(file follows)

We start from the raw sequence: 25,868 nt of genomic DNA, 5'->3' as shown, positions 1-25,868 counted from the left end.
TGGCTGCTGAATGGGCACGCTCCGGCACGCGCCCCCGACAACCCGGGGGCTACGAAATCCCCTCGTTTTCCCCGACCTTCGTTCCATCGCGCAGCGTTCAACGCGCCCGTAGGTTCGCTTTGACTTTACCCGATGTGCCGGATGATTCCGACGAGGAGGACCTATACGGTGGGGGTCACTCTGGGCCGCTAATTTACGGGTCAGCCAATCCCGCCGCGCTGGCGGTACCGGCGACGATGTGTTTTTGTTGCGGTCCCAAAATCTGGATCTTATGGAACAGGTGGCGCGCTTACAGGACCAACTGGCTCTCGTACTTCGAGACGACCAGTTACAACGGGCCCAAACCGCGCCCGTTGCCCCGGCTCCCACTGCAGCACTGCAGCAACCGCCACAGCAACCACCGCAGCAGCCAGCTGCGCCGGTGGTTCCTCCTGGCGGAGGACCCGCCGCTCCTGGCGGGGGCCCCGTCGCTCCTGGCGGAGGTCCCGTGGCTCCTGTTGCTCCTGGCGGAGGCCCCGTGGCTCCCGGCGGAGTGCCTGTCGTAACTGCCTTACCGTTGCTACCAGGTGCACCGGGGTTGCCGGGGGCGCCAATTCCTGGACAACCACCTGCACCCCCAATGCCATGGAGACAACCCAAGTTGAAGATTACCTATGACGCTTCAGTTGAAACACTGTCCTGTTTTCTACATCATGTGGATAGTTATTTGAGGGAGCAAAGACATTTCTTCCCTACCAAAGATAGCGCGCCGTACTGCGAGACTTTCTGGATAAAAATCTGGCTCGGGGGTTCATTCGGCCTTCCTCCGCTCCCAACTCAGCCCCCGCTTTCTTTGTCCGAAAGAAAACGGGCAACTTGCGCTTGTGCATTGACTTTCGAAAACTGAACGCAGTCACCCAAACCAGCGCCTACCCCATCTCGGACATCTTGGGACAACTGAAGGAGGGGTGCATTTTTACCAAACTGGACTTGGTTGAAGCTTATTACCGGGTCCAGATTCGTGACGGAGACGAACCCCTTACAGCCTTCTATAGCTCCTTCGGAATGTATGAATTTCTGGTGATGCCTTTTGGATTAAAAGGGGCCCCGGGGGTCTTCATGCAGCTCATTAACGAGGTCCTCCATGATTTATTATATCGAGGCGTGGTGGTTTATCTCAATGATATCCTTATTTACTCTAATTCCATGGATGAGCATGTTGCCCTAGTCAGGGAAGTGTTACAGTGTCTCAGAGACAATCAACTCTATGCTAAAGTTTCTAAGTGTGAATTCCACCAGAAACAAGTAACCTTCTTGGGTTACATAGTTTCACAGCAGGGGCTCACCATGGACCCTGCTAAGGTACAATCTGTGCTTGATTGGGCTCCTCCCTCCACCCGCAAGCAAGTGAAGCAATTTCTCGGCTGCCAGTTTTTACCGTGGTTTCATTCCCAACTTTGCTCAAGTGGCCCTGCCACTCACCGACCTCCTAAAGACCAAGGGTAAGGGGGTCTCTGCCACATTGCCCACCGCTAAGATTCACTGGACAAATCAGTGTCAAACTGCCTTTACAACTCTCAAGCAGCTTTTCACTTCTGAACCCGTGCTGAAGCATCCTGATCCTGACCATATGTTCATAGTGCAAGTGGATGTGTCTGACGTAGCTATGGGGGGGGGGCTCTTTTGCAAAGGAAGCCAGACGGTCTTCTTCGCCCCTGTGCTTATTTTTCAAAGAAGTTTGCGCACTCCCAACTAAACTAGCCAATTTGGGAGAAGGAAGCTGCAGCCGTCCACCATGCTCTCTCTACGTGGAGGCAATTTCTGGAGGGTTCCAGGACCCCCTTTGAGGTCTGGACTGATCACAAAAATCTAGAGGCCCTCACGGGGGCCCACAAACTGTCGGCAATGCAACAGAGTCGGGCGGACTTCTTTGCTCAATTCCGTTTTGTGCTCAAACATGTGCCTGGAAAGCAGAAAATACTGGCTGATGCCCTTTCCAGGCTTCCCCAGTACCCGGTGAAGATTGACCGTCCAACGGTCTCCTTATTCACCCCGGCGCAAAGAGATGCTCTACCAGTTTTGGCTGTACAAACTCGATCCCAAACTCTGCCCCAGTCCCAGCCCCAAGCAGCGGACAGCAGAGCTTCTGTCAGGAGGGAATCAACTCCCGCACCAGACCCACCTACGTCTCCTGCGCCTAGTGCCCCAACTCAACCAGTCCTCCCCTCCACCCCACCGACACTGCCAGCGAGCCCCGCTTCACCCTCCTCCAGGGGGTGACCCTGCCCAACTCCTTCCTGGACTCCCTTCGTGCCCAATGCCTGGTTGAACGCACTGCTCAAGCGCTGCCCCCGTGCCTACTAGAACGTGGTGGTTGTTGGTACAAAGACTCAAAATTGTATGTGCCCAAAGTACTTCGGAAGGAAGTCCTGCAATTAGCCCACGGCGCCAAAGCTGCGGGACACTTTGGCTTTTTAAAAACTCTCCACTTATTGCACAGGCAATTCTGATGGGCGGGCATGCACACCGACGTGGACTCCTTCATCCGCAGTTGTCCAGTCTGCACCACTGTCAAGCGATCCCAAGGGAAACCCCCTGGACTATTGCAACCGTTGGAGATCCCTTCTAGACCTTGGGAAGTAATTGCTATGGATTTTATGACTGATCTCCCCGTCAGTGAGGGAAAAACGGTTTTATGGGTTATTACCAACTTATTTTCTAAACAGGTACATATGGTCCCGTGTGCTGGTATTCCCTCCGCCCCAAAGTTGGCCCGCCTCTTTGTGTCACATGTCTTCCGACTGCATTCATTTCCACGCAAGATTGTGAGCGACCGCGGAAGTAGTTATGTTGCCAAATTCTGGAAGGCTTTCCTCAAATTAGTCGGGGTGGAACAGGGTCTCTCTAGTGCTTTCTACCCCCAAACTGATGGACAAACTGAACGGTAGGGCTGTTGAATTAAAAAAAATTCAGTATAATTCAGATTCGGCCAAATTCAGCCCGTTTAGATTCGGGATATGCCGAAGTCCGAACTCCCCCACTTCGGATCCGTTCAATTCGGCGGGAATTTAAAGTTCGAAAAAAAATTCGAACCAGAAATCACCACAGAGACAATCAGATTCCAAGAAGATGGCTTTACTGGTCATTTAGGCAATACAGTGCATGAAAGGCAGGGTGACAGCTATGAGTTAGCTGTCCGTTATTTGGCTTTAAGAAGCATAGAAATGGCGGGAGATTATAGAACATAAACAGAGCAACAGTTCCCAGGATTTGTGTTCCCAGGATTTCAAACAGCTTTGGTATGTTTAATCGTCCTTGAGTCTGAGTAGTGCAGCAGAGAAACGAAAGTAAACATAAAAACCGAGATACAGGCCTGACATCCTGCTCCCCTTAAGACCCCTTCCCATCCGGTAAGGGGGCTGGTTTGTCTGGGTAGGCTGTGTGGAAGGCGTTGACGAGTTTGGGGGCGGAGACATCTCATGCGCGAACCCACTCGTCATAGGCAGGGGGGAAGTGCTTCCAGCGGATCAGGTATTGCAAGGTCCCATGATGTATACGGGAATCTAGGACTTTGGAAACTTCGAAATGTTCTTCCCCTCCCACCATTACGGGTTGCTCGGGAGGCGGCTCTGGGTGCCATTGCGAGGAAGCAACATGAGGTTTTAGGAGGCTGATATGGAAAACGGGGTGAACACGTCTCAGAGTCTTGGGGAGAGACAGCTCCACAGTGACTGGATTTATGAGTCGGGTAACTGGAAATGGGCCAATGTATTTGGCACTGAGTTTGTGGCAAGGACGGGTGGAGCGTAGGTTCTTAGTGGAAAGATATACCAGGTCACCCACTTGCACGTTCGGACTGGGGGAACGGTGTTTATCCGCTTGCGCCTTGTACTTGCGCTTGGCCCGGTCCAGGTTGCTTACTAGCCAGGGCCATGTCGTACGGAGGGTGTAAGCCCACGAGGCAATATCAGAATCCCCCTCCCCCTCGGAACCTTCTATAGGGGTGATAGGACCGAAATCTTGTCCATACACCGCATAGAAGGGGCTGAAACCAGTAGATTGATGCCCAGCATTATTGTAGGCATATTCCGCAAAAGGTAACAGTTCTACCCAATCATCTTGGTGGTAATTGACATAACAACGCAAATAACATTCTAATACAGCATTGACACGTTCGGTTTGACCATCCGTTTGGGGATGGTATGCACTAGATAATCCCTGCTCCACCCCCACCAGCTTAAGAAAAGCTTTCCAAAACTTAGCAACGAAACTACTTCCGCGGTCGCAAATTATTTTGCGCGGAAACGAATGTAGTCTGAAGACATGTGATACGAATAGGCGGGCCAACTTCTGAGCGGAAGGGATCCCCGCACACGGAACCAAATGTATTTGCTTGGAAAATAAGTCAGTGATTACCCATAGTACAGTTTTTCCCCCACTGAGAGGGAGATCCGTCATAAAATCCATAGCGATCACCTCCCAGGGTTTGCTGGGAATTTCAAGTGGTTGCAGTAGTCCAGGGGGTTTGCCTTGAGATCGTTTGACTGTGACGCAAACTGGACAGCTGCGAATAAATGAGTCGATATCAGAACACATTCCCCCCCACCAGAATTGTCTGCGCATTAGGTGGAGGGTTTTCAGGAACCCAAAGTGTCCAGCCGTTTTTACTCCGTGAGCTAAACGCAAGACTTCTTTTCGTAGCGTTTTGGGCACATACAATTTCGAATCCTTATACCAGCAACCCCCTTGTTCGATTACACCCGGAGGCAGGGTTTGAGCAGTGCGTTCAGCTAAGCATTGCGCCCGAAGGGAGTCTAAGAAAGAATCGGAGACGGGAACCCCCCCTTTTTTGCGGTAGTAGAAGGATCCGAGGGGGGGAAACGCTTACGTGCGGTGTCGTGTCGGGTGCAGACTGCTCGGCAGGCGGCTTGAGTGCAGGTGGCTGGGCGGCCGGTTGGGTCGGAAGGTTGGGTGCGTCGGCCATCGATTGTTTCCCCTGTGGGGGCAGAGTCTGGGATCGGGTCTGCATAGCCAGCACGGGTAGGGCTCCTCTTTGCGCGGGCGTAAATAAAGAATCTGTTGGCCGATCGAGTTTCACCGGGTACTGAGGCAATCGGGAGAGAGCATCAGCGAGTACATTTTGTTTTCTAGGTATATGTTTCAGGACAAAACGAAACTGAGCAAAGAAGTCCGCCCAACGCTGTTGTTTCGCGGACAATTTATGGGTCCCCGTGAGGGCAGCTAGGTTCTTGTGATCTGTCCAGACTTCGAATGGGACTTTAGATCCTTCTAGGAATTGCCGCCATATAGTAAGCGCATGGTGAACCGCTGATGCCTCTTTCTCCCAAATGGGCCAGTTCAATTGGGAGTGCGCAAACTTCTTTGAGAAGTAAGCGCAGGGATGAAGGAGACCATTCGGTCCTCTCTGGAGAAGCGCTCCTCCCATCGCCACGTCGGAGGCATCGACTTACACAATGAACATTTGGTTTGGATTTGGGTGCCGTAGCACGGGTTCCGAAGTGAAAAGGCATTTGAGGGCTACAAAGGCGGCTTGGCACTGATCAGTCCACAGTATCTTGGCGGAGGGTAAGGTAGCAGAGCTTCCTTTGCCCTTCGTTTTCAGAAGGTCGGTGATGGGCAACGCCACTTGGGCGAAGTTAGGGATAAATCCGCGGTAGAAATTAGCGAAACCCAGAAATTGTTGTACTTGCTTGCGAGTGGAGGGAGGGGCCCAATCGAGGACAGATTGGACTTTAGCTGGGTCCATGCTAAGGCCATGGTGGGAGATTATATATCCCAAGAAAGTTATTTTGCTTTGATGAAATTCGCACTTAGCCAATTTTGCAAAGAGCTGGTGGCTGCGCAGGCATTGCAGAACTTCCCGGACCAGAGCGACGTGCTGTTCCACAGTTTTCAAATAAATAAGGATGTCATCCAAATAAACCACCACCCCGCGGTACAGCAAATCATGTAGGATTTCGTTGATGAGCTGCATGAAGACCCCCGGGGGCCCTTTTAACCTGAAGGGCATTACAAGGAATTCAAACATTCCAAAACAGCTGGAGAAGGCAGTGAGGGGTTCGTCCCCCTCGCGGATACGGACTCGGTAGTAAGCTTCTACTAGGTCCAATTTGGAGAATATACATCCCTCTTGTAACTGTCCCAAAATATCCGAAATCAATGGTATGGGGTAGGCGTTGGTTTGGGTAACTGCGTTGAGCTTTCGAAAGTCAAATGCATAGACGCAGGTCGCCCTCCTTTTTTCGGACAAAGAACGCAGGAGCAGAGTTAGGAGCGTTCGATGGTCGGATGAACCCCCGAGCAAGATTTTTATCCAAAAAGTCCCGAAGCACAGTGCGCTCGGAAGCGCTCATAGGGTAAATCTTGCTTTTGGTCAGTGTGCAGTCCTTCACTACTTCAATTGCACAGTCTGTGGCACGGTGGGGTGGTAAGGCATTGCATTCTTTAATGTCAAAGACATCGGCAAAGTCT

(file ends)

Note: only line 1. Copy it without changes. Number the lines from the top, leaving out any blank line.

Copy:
We start from the raw sequence: 25,868 nt of genomic DNA, 5'->3' as shown, positions 1-25,868 counted from the left end.